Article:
The April issue of The New Criterion includes Laura Jacobs' Season of the Witch, a fascinating, in-depth review of Angelin Preljocaj's Spectral Evidence performed by New York City Ballet. You may recall that Preljocaj found his inspiration for the dance in the mass hysteria and religious extremism that led to the Salem Witch Trials during which innocent women were accused of being witches and were dealt brutal sentences by the men who feared them.
Contrary to the metro area's male newspaper critics who gave it the brush-off (five males dissed it with similar rhetoric while the lone independent-thinking female critic, Apollinaire Scherr, found significant artistic merit in it and worthy of four stars), Jacobs found it dazzling:
Spectral Evidence, Angelin Preljocaj’s new dance for the New York City Ballet, is as strange and beautiful as its title. It’s the kind of title Martha Graham often put on her work—a title like a hardwood floor in Emily Dickinson’s house. And it’s the kind of subject Graham was attracted to—a legend or event knotted with violence and desire. Spectral Evidence is about the seventeenth-century Salem witch trials, a shameful yet fascinating piece of America’s past. Preljocaj sees the story through a prism, a Swarovski crystal. Working a refined synthesis of ballet history, modern dance, and postmodern tropes, he slides content into dazzling form.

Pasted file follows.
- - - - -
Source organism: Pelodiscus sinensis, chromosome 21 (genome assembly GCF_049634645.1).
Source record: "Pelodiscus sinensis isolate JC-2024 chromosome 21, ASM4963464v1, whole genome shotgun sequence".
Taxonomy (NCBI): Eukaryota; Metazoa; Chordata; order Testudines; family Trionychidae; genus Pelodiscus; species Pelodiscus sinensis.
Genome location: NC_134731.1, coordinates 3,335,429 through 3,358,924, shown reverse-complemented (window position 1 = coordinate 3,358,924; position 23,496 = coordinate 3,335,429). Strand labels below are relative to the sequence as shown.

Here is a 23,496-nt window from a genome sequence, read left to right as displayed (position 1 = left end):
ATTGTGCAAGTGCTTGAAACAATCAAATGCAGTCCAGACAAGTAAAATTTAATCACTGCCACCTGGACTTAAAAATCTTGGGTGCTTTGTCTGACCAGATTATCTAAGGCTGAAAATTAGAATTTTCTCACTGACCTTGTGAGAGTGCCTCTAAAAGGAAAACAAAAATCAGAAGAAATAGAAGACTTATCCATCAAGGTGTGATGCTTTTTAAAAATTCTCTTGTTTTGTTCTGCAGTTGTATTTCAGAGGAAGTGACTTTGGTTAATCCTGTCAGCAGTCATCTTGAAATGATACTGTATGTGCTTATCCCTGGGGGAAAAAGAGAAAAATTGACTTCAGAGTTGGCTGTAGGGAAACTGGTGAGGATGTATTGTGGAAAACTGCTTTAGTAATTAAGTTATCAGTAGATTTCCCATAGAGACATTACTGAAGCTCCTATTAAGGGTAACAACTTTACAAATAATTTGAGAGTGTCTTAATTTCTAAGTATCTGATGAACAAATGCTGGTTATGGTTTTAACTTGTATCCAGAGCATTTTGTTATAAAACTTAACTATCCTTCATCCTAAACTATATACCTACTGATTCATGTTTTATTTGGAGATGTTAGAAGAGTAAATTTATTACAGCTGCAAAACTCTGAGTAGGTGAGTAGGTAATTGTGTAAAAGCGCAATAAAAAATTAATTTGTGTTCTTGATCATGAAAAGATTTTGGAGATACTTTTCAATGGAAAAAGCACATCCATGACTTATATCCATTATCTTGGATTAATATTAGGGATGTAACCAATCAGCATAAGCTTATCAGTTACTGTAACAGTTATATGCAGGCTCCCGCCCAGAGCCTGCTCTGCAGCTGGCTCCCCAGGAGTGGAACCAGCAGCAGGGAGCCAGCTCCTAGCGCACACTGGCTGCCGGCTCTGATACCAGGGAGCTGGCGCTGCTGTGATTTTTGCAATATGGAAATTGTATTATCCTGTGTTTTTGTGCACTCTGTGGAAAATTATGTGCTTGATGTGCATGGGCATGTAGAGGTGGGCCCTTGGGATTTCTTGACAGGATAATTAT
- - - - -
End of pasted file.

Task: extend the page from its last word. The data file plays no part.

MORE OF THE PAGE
Jacobs explores the role that hysteria has played over the centuries in dance from Giselle to Swan Lake to Fall River Legend to La Valse to Dybbuk and concludes that "Spectral Evidence looks right at home at NYCB."
You can read Jacobs' review in its entirety here.
More of Preljocaj's work will be on display soon when he brings his own company to Lincoln Center in April to perform his dark interpretation of Snow White with costumes by Jean Paul Gaultier.